2021 State of the Commonwealth - 1 of 2 - The Wason Center - Christopher Newport University

December 10, 2020

State of the Commonwealth - 1 of 2

"Most parents are satisfied with Covid-19 school options, but 3 out of 4 still worry their children will fall behind; Va. voters back public employee collective bargaining"

Summary of Key Findings

  1. 64% of Virginia voters with school-age children are either very satisfied (24%) or somewhat satisfied (40%) with how their child’s education is being handled under restrictions due to the Covid-19 pandemic.
  2. 75% of Virginia voters with school-age children are either very concerned (53%) or somewhat concerned (22%) about their children falling behind in school because of disruptions due to the pandemic.
  3. Virginia voters support allowing collective bargaining rights for public employees, 68%-25%.
  4. Virginia voters are evenly split about the direction of the Commonwealth (48% right direction, 47% wrong direction) and about how Governor Ralph Northam is doing his job (47% approve, 46% disapprove).
  5. A majority of Virginia voters disapprove of the direction the country is heading (49%-39%), but this marks a significant shift compared to the Wason Center survey before the November election, when 76% of likely voters disapproved.


State of things: In the wake of the 2020 elections and during the ongoing pandemic, registered Virginia voters who say they voted in the presidential election are evenly split on their assessment of the state and its leadership. When asked about the direction of the Commonwealth, 48% indicated Virginia was heading in the right direction, while 47% say the wrong direction. Governor Northam’s job approval is quite similar, with 47% saying they approve of the job the governor is doing and 46% indicating disapproval. This split is strongly along partisan lines. On the direction of the Commonwealth, 90% of Democrats approve, while 92% of Republicans disapprove; on Governor Northam, 86% of Democrats approve, while 87% of Republicans disapprove.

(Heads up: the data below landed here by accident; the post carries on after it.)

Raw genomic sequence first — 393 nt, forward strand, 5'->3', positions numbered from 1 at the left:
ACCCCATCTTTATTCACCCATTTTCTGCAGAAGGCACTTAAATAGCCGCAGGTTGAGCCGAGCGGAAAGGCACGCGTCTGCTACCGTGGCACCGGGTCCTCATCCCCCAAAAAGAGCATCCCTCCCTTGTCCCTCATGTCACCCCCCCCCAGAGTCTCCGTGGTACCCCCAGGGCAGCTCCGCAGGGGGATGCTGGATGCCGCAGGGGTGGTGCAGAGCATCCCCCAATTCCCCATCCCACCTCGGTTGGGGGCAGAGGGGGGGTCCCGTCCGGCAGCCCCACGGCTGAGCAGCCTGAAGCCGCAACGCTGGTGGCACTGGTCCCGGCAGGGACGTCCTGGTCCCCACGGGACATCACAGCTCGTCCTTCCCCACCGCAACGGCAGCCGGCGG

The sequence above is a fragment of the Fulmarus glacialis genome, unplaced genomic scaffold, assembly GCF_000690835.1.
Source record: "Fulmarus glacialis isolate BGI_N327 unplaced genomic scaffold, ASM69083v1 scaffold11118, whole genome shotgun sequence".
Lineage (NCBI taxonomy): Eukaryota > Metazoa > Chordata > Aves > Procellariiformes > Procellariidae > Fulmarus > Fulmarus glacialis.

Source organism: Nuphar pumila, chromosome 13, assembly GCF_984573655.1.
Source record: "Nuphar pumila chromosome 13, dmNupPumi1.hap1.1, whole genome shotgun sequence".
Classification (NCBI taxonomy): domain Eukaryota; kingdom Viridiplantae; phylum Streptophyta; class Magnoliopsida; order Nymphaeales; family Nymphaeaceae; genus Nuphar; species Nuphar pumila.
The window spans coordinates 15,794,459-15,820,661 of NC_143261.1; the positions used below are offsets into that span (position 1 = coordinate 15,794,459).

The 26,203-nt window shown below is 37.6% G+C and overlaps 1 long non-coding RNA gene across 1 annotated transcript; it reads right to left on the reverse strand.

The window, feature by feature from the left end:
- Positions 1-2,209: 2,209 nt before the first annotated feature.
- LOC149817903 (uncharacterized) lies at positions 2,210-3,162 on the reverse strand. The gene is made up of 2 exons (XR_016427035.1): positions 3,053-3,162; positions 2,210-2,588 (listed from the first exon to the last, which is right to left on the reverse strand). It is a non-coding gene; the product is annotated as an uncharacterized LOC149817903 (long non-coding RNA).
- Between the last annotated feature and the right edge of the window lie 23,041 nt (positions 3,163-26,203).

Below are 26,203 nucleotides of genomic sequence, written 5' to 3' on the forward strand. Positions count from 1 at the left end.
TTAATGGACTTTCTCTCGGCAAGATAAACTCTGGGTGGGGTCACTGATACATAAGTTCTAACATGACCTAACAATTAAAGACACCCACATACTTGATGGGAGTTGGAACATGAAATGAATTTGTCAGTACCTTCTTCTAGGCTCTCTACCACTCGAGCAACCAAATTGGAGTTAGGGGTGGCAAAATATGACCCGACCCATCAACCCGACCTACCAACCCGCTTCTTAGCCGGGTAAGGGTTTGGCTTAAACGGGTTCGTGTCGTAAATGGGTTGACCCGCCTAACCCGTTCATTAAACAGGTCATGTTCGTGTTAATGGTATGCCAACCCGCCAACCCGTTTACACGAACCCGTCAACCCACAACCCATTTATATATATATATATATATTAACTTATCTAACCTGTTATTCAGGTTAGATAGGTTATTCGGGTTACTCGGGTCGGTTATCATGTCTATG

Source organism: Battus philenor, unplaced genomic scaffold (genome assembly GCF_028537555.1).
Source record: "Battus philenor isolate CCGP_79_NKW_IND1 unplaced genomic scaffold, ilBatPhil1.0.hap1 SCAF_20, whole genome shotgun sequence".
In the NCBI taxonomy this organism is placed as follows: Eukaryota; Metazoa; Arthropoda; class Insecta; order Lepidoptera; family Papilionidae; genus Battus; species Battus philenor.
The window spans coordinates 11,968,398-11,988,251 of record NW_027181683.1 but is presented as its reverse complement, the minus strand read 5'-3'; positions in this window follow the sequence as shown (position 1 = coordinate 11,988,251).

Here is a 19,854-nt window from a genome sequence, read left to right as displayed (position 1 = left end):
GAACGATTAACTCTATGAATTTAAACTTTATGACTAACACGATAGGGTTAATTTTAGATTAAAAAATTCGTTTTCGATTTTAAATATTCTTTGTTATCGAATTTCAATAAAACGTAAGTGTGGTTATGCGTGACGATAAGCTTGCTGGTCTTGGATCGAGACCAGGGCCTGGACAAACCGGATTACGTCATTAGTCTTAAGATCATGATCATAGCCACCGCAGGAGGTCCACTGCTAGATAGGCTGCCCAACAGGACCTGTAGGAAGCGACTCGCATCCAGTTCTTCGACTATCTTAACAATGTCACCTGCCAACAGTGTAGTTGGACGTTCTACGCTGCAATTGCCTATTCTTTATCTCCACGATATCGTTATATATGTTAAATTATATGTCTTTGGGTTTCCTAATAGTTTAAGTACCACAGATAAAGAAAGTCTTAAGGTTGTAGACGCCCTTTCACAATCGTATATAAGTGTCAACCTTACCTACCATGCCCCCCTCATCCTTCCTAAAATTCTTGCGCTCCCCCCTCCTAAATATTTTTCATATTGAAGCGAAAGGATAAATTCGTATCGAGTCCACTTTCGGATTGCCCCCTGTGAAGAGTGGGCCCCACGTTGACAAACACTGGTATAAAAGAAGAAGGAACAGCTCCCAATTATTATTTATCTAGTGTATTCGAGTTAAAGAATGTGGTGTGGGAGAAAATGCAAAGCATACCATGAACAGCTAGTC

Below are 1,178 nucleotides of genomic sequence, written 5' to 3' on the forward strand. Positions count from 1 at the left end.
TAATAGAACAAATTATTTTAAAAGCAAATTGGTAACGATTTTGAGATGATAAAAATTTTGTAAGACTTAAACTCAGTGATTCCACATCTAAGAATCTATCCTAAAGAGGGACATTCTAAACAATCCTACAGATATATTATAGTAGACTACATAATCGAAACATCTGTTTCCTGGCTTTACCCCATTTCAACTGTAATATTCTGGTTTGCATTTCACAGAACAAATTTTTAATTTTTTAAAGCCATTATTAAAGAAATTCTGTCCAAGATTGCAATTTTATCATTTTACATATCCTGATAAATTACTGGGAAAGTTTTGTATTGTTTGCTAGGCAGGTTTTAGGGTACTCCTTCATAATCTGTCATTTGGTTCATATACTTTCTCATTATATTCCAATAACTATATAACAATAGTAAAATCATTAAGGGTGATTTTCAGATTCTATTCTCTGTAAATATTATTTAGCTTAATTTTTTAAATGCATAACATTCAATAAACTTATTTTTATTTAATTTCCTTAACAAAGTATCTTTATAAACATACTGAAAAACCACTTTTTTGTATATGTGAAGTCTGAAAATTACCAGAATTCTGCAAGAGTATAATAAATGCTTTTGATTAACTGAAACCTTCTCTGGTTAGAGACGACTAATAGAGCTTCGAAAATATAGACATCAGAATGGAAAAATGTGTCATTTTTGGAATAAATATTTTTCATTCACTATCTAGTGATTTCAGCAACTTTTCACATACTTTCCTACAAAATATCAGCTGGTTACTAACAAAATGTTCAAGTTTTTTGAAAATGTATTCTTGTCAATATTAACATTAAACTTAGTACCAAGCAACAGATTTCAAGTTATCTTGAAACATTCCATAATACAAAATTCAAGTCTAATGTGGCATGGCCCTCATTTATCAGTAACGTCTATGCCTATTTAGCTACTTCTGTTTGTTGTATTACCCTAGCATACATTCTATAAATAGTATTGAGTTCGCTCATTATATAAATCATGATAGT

Regarding the direction of the country, Virginia voters in this survey showed a marked shift compared to responses prior to the November election. Likely voters were very pessimistic before the election, expressing disapproval of the country’s direction (76%-16%). In this survey, more voters still say the United States is headed in the wrong direction, but by a far smaller margin (49%-39%).The difference between the assessment of likely voters pre-election and self-described voters post-election is almost entirely among Democrats, whose “wrong direction” assessment went from 97% to 22% after the election of Joe Biden and Kamala Harris as President and Vice President.

Collective Bargaining: 68% of registered voters in Virginia support or strongly support allowing public employees to join a union and negotiate a contract, while 25% oppose or strongly oppose such a policy. The Virginia General Assembly passed legislation in March ending the statewide prohibition on collective bargaining for public employees. This allows, but does not require, cities, counties, towns and school boards to authorize collective bargaining for local public employees, beginning in May 2021. It does not apply to state employees. Many local governing bodies are expected to choose not to permit collective bargaining and thus prohibit public employees from unionizing. The results of this survey suggest that Virginia voters would support allowing public employees across the state to engage in collective bargaining.